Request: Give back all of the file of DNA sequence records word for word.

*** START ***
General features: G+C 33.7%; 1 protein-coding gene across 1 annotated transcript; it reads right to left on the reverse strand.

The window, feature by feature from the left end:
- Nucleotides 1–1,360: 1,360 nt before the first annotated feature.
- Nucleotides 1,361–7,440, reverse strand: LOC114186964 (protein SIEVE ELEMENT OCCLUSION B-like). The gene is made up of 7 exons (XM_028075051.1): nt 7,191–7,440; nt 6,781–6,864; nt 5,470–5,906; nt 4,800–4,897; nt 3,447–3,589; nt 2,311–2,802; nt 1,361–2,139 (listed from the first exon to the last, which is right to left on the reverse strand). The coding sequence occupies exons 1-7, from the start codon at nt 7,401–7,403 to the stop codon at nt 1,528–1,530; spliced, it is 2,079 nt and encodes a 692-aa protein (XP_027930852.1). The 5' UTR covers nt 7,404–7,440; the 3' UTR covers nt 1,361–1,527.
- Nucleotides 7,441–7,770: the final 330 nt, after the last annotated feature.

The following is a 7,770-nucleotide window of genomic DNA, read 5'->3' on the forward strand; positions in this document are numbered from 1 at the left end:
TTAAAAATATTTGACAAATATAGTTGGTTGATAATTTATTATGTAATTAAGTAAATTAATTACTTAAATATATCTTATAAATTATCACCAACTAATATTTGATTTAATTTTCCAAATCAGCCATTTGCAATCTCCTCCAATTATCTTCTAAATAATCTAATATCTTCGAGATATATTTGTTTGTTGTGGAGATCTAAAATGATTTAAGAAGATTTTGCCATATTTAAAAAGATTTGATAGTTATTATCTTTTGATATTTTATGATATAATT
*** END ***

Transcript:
General features: G+C 33.7%; 1 protein-coding gene across 1 annotated transcript; it reads right to left on the reverse strand.

The window, feature by feature from the left end:
- Nucleotides 1–1,360: 1,360 nt before the first annotated feature.
- Nucleotides 1,361–7,440, reverse strand: LOC114186964 (protein SIEVE ELEMENT OCCLUSION B-like). The gene is made up of 7 exons (XM_028075051.1): nt 7,191–7,440; nt 6,781–6,864; nt 5,470–5,906; nt 4,800–4,897; nt 3,447–3,589; nt 2,311–2,802; nt 1,361–2,139 (listed from the first exon to the last, which is right to left on the reverse strand). The coding sequence occupies exons 1-7, from the start codon at nt 7,401–7,403 to the stop codon at nt 1,528–1,530; spliced, it is 2,079 nt and encodes a 692-aa protein (XP_027930852.1). The 5' UTR covers nt 7,404–7,440; the 3' UTR covers nt 1,361–1,527.
- Nucleotides 7,441–7,770: the final 330 nt, after the last annotated feature.

The following is a 7,770-nucleotide window of genomic DNA, read 5'->3' on the forward strand; positions in this document are numbered from 1 at the left end:
TTAAAAATATTTGACAAATATAGTTGGTTGATAATTTATTATGTAATTAAGTAAATTAATTACTTAAATATATCTTATAAATTATCACCAACTAATATTTGATTTAATTTTCCAAATCAGCCATTTGCAATCTCCTCCAATTATCTTCTAAATAATCTAATATCTTCGAGATATATTTGTTTGTTGTGGAGATCTAAAATGATTTAAGAAGATTTTGCCATATTTAAAAAGATTTGATAGTTATTATCTTTTGATATTTTATGATATAATT